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Gaming Guru

Arnold M. Knightly
 

Casino business: Blink and you'll miss him

26 February 2007

By Arnold M. Knightly

LAS VEGAS, Nevada -- Richard Marcus claims to have made more than a healthy living cheating casinos all over the world.

It is a claim that has to be taken on faith because he was never caught.

"I looked at what I did as an art," said Marcus, who said his teams took casinos around the world for $20 million. "Let's face it, who's going to feel sorry for a casino?"

Not Marcus.

Judging by the packed ballroom at the recent World Game Protection Conference, a lot of casino insiders believe his claims. The two-day industry gathering, held at Bellagio in early February, featured seminars and exhibitions of the latest casino surveillance technologies.

Organizers said approximately 300 casino executives and security personnel from around the country -- the people charged with catching casino cheats -- attended the conference.

As Marcus demonstrated his signature moves at roulette and blackjack tables set up in a ballroom, members of the crowd could only shake their heads.

Casino surveillance technology continues to evolve. Now cameras watch every move in the pits and radio frequency identification track casino chips. Nevertheless, Marcus told the audience that their best protection against professional cheaters is still educating dealers and floor supervisors about what to spot.

"Even as technology progresses, my thing was still to beat the people on the floor so they didn't bring the cameras into play," Marcus said.

Marcus, a former dealer, said he knows how boring floor jobs can be and how he could psychologically manipulate the people his teams dealt with.

Hour after hour, shift after shift, year after year, he said, dealers become robotic and pit bosses become complacent. Any little disruption can throw casino personnel off their game.

"Touching a dealer is like hitting him over the head with a bat," Marcus said.

In one of Marcus' blackjack past posting moves -- past posting is when a player switches a bet after the outcome has been determined -- the player reaches out and taps the dealer with one hand while replacing a bet chip with the other right after being paid.

Marcus said that early in his career, casinos didn't run cameras on all the tables at all times, so the casino staff could not always go to the tapes for replays.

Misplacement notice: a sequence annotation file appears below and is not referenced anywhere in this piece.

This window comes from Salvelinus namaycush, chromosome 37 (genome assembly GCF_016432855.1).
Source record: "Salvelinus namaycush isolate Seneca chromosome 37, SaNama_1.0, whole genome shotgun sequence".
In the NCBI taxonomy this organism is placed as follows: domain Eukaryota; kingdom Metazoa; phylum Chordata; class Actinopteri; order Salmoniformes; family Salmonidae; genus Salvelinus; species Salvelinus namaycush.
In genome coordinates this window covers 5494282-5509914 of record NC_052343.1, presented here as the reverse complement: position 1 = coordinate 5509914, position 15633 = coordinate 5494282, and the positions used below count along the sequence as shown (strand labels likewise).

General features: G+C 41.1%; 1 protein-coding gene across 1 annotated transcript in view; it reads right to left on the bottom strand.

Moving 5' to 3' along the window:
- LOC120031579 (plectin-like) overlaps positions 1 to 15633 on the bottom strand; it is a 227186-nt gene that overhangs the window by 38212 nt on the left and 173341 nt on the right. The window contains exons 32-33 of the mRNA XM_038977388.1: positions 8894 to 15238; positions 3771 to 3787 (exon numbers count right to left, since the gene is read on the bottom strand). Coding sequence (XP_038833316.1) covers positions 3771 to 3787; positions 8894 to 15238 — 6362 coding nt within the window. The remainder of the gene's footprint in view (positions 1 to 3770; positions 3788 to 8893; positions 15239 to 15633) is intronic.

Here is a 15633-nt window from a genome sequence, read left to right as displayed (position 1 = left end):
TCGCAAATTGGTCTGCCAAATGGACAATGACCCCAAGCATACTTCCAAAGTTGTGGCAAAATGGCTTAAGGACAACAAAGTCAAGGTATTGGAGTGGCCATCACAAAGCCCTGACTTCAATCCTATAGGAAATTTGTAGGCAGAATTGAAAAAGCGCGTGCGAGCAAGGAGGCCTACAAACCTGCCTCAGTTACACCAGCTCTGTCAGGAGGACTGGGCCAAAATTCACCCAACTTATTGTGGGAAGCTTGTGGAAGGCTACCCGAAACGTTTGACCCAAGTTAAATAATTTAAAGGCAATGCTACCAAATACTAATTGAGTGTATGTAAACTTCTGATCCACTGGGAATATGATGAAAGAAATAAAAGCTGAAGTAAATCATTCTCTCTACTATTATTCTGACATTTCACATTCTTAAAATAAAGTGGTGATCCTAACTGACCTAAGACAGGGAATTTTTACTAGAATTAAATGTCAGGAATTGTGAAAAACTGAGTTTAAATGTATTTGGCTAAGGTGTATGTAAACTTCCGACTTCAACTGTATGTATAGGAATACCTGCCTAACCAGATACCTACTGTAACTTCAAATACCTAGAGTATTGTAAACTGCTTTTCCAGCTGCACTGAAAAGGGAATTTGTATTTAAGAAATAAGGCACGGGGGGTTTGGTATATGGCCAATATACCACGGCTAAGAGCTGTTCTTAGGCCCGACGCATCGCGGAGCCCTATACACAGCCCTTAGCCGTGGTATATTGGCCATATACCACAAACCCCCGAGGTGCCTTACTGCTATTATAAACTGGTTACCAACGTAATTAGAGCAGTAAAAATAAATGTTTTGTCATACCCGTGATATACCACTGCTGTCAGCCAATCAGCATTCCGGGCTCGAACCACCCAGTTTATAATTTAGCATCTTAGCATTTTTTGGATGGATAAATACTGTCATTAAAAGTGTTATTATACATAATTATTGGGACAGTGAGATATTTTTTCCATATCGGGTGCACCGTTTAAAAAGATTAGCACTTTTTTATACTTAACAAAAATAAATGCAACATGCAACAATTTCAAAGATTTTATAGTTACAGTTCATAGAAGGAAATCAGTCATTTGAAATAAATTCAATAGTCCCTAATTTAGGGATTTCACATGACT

It wasn't until The Mirage opened in 1989 that casinos ran cameras at all times.

By gathering inside information, Marcus said he came to learn how different casinos operated security. Ironically, with the arrival of the "eye in the sky" he found an unlikely alibi.

He developed a signature move, "The Savannah," named for a stripper in Reno where he first executed it. The move was built around hiding a legitimate bet in plain sight on the roulette table. The move required patience because it could take anywhere from a half-hour to two hours to set up, he said.

The pit boss must see the cheat playing for a while and the dealer must become relaxed by the person's presence at the table.

Here's how it works. Standing farthest from the dealer, the cheating bettor places what appears to be three $5 chips. But a higher-valued chip is placed at the bottom of the stack, which the dealer fails to see more than 95 percent of the time, Marcus said.

If the bet loses, the player rakes off the chips and replaces the high chip with a $5 chip. If caught raking, which is illegal, he bumbles out an explanation, apologizing profusely.

If the bet wins, the bettor acts surprised, as if the wager had been placed by accident.

If the casino wants to look at the tape, which it rarely did, it would only verify the bet.

If the bet hits, the bettor keeps playing, giving some of the money back through losses. He then tips the dealer and slips away.

Marcus said he made $7 million during a 25-year run that ended in 2000 when he felt he had enough money and wanted to write books about his experiences.

He pitches himself as the ultimate riches-to-rags-to-greater-riches story, albeit not legitimately.

According to Marcus' memoir "American Roulette," a not-quite-yet 21-year-old Marcus blew into Las Vegas from the East Coast in 1975 with $20,000. He promptly lost it all and found himself living under an overpass.

After a few failed attempts at employment, Marcus landed a job dealing at the Four Queens. Legitimacy only lasted until he was approached by a professional cheat who had seen him at work and convinced him to run an inside cheat.

After running the cheat, which netted him $2,500, Marcus switched sides of the table and was soon past posting craps with a four-man team all over the city.

For the next two decades Marcus traveled the world ripping off casinos. He was never caught, although he did end up in the casino back room five or six times being sweated by casino security.

Nothing ever stuck.

Marcus has written two more books about the underbelly of casino gambling. His fourth, "World's Greatest Gambling Scams," is scheduled for release later this year. An independent movie producer bought Marcus' memoir and plans to release it as a film in 2009.

Marcus said he receives e-mails from people who want him to teach his techniques. He refuses, saying his story is for entertainment.

He also points out that if someone is caught cheating in a casino they could face serious legal charges.

Marcus, who lives in France, said he has no moral qualms about how he obtained his money or the lifestyle it still brings him.

"I've never stolen a penny from anyone in my life," he said. "If I went to a restaurant and didn't have enough money to leave a tip I would feel guilty."